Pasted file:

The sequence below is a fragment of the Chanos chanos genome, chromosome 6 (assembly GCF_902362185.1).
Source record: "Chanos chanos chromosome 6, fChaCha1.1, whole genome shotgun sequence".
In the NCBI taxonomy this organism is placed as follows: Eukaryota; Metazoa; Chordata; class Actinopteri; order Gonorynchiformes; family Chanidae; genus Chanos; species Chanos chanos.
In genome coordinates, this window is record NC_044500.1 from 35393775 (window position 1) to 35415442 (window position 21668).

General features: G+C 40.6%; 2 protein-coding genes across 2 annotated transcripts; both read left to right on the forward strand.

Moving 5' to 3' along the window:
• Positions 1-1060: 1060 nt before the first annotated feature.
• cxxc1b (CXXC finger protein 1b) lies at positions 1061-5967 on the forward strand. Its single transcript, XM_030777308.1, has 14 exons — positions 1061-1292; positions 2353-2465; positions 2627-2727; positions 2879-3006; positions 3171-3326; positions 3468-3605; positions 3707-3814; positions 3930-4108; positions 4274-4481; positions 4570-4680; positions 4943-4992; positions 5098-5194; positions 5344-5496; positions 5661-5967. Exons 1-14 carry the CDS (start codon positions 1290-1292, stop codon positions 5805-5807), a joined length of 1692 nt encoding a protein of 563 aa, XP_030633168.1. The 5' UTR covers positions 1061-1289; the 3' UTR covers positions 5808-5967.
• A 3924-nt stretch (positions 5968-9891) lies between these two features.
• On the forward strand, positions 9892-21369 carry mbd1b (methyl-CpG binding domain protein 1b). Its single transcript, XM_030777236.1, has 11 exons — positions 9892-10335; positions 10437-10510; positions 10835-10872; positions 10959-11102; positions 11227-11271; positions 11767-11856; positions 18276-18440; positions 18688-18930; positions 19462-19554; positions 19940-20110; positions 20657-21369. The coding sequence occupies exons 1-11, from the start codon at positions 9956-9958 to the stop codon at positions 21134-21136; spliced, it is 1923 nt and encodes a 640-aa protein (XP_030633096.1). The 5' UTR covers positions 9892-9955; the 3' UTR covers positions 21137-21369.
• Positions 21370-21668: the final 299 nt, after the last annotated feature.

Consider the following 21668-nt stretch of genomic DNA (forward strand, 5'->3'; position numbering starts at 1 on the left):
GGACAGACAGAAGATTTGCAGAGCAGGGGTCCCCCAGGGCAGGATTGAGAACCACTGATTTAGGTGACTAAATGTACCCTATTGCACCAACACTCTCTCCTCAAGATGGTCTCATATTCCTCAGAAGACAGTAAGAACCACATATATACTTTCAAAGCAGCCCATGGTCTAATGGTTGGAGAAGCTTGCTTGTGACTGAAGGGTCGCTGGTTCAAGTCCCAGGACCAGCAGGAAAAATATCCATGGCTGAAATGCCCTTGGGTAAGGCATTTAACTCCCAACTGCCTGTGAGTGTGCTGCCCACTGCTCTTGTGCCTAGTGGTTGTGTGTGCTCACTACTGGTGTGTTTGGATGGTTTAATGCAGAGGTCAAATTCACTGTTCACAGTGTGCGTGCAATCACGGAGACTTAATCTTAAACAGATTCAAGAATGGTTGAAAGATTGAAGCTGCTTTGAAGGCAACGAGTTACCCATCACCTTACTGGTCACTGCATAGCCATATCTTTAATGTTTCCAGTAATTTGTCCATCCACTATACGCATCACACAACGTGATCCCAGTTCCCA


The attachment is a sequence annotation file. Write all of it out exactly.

The sequence below is a fragment of the Chanos chanos genome, chromosome 6 (assembly GCF_902362185.1).
Source record: "Chanos chanos chromosome 6, fChaCha1.1, whole genome shotgun sequence".
In the NCBI taxonomy this organism is placed as follows: Eukaryota; Metazoa; Chordata; class Actinopteri; order Gonorynchiformes; family Chanidae; genus Chanos; species Chanos chanos.
In genome coordinates, this window is record NC_044500.1 from 35393775 (window position 1) to 35415442 (window position 21668).

General features: G+C 40.6%; 2 protein-coding genes across 2 annotated transcripts; both read left to right on the forward strand.

Moving 5' to 3' along the window:
• Positions 1-1060: 1060 nt before the first annotated feature.
• cxxc1b (CXXC finger protein 1b) lies at positions 1061-5967 on the forward strand. Its single transcript, XM_030777308.1, has 14 exons — positions 1061-1292; positions 2353-2465; positions 2627-2727; positions 2879-3006; positions 3171-3326; positions 3468-3605; positions 3707-3814; positions 3930-4108; positions 4274-4481; positions 4570-4680; positions 4943-4992; positions 5098-5194; positions 5344-5496; positions 5661-5967. Exons 1-14 carry the CDS (start codon positions 1290-1292, stop codon positions 5805-5807), a joined length of 1692 nt encoding a protein of 563 aa, XP_030633168.1. The 5' UTR covers positions 1061-1289; the 3' UTR covers positions 5808-5967.
• A 3924-nt stretch (positions 5968-9891) lies between these two features.
• On the forward strand, positions 9892-21369 carry mbd1b (methyl-CpG binding domain protein 1b). Its single transcript, XM_030777236.1, has 11 exons — positions 9892-10335; positions 10437-10510; positions 10835-10872; positions 10959-11102; positions 11227-11271; positions 11767-11856; positions 18276-18440; positions 18688-18930; positions 19462-19554; positions 19940-20110; positions 20657-21369. The coding sequence occupies exons 1-11, from the start codon at positions 9956-9958 to the stop codon at positions 21134-21136; spliced, it is 1923 nt and encodes a 640-aa protein (XP_030633096.1). The 5' UTR covers positions 9892-9955; the 3' UTR covers positions 21137-21369.
• Positions 21370-21668: the final 299 nt, after the last annotated feature.

Consider the following 21668-nt stretch of genomic DNA (forward strand, 5'->3'; position numbering starts at 1 on the left):
GGACAGACAGAAGATTTGCAGAGCAGGGGTCCCCCAGGGCAGGATTGAGAACCACTGATTTAGGTGACTAAATGTACCCTATTGCACCAACACTCTCTCCTCAAGATGGTCTCATATTCCTCAGAAGACAGTAAGAACCACATATATACTTTCAAAGCAGCCCATGGTCTAATGGTTGGAGAAGCTTGCTTGTGACTGAAGGGTCGCTGGTTCAAGTCCCAGGACCAGCAGGAAAAATATCCATGGCTGAAATGCCCTTGGGTAAGGCATTTAACTCCCAACTGCCTGTGAGTGTGCTGCCCACTGCTCTTGTGCCTAGTGGTTGTGTGTGCTCACTACTGGTGTGTTTGGATGGTTTAATGCAGAGGTCAAATTCACTGTTCACAGTGTGCGTGCAATCACGGAGACTTAATCTTAAACAGATTCAAGAATGGTTGAAAGATTGAAGCTGCTTTGAAGGCAACGAGTTACCCATCACCTTACTGGTCACTGCATAGCCATATCTTTAATGTTTCCAGTAATTTGTCCATCCACTATACGCATCACACAACGTGATCCCAGTTCCCA